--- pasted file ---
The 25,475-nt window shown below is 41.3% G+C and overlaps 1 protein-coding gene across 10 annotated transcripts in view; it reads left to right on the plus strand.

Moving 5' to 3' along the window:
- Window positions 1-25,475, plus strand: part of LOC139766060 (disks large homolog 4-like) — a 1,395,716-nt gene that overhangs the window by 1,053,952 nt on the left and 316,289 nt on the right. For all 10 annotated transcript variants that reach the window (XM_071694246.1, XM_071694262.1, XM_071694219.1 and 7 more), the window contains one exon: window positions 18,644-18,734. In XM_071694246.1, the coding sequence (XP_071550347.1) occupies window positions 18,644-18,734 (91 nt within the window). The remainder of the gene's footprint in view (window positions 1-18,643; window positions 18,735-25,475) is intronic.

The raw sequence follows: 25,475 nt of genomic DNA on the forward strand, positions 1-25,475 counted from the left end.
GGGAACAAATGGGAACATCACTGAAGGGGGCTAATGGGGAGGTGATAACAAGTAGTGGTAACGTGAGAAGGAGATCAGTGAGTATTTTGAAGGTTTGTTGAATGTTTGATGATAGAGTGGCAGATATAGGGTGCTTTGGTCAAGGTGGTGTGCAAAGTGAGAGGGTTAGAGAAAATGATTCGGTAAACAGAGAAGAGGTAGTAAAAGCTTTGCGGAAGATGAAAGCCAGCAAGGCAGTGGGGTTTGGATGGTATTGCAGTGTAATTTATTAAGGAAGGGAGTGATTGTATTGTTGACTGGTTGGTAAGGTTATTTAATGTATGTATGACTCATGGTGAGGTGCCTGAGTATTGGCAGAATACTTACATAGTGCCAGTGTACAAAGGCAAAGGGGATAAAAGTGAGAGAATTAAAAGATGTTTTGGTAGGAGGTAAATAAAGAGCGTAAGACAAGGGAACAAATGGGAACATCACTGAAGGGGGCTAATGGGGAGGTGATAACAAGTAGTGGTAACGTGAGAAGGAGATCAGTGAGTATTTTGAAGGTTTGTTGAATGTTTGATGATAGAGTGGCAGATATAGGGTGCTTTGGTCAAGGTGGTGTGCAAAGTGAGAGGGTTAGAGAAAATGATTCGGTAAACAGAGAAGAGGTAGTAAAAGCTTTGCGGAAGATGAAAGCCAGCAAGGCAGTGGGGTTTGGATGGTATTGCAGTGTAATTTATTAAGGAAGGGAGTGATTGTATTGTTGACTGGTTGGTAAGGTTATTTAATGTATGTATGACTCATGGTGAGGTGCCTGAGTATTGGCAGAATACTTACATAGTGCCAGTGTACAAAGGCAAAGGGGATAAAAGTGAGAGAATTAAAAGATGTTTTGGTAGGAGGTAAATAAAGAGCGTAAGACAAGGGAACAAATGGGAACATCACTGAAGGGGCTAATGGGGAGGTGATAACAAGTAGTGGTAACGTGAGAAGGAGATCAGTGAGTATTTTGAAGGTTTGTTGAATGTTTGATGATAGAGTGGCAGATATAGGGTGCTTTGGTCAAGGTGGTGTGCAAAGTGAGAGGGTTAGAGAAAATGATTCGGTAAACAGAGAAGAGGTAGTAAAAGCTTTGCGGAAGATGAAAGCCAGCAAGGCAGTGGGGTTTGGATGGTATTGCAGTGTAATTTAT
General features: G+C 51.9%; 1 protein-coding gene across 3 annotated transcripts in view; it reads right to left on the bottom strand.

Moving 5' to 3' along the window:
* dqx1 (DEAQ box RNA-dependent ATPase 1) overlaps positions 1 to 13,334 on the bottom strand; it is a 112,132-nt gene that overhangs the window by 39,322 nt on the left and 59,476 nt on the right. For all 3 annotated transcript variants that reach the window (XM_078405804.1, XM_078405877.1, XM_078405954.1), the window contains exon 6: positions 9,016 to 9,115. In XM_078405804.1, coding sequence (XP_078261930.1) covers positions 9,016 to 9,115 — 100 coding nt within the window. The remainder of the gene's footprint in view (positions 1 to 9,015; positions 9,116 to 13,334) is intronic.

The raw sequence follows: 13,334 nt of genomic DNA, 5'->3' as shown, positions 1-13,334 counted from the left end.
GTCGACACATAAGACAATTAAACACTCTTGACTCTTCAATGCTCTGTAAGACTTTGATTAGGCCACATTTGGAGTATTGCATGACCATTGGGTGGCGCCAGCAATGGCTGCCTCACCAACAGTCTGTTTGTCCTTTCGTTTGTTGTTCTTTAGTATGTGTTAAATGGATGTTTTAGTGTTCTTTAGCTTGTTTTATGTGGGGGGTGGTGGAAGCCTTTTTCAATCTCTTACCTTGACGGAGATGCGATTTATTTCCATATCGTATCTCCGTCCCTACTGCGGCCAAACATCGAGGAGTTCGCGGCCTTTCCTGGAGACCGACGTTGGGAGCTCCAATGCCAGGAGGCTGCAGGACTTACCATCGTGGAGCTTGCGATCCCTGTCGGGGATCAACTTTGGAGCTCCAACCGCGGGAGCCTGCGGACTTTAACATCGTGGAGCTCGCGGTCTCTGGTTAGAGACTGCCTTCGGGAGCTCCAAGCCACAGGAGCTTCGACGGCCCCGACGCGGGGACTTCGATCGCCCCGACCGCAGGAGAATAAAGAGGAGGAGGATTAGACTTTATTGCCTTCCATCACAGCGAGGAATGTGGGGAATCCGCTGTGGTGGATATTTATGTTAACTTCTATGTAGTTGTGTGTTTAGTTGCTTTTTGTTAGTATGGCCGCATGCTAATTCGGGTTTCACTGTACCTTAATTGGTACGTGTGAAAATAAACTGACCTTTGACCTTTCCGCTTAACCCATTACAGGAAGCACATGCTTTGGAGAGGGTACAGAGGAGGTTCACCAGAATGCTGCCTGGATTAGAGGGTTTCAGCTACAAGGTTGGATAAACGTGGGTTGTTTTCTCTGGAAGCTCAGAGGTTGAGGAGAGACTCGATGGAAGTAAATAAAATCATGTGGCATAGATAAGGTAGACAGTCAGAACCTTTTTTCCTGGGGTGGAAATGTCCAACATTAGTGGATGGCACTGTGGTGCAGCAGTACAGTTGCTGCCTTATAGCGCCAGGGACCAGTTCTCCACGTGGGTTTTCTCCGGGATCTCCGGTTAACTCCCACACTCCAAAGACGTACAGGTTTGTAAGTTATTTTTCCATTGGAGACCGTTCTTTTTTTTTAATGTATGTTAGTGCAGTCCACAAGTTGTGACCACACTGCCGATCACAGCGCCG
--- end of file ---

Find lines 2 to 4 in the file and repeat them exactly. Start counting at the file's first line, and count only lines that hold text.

Moving 5' to 3' along the window:
- Window positions 1-25,475, plus strand: part of LOC139766060 (disks large homolog 4-like) — a 1,395,716-nt gene that overhangs the window by 1,053,952 nt on the left and 316,289 nt on the right. For all 10 annotated transcript variants that reach the window (XM_071694246.1, XM_071694262.1, XM_071694219.1 and 7 more), the window contains one exon: window positions 18,644-18,734. In XM_071694246.1, the coding sequence (XP_071550347.1) occupies window positions 18,644-18,734 (91 nt within the window). The remainder of the gene's footprint in view (window positions 1-18,643; window positions 18,735-25,475) is intronic.

The raw sequence follows: 25,475 nt of genomic DNA on the forward strand, positions 1-25,475 counted from the left end.